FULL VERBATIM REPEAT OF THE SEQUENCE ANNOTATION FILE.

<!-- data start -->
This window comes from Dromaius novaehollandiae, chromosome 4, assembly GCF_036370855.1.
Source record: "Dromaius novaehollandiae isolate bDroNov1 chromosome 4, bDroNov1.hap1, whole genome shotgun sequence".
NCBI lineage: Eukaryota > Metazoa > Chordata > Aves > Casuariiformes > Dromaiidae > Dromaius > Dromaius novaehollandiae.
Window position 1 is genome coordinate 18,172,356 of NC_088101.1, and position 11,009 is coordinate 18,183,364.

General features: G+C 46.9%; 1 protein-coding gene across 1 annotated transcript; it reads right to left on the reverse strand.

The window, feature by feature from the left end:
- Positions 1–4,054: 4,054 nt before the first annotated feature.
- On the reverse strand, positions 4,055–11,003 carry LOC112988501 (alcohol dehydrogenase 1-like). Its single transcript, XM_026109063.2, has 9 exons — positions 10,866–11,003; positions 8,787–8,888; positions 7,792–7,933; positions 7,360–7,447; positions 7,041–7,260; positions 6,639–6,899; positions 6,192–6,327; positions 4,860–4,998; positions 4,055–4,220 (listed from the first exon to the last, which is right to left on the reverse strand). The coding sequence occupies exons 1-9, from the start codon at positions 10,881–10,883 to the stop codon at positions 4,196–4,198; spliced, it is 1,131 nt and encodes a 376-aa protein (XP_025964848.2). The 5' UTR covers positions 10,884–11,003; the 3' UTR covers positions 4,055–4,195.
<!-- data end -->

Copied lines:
This window comes from Dromaius novaehollandiae, chromosome 4, assembly GCF_036370855.1.
Source record: "Dromaius novaehollandiae isolate bDroNov1 chromosome 4, bDroNov1.hap1, whole genome shotgun sequence".
NCBI lineage: Eukaryota > Metazoa > Chordata > Aves > Casuariiformes > Dromaiidae > Dromaius > Dromaius novaehollandiae.
Window position 1 is genome coordinate 18,172,356 of NC_088101.1, and position 11,009 is coordinate 18,183,364.

General features: G+C 46.9%; 1 protein-coding gene across 1 annotated transcript; it reads right to left on the reverse strand.

The window, feature by feature from the left end:
- Positions 1–4,054: 4,054 nt before the first annotated feature.
- On the reverse strand, positions 4,055–11,003 carry LOC112988501 (alcohol dehydrogenase 1-like). Its single transcript, XM_026109063.2, has 9 exons — positions 10,866–11,003; positions 8,787–8,888; positions 7,792–7,933; positions 7,360–7,447; positions 7,041–7,260; positions 6,639–6,899; positions 6,192–6,327; positions 4,860–4,998; positions 4,055–4,220 (listed from the first exon to the last, which is right to left on the reverse strand). The coding sequence occupies exons 1-9, from the start codon at positions 10,881–10,883 to the stop codon at positions 4,196–4,198; spliced, it is 1,131 nt and encodes a 376-aa protein (XP_025964848.2). The 5' UTR covers positions 10,884–11,003; the 3' UTR covers positions 4,055–4,195.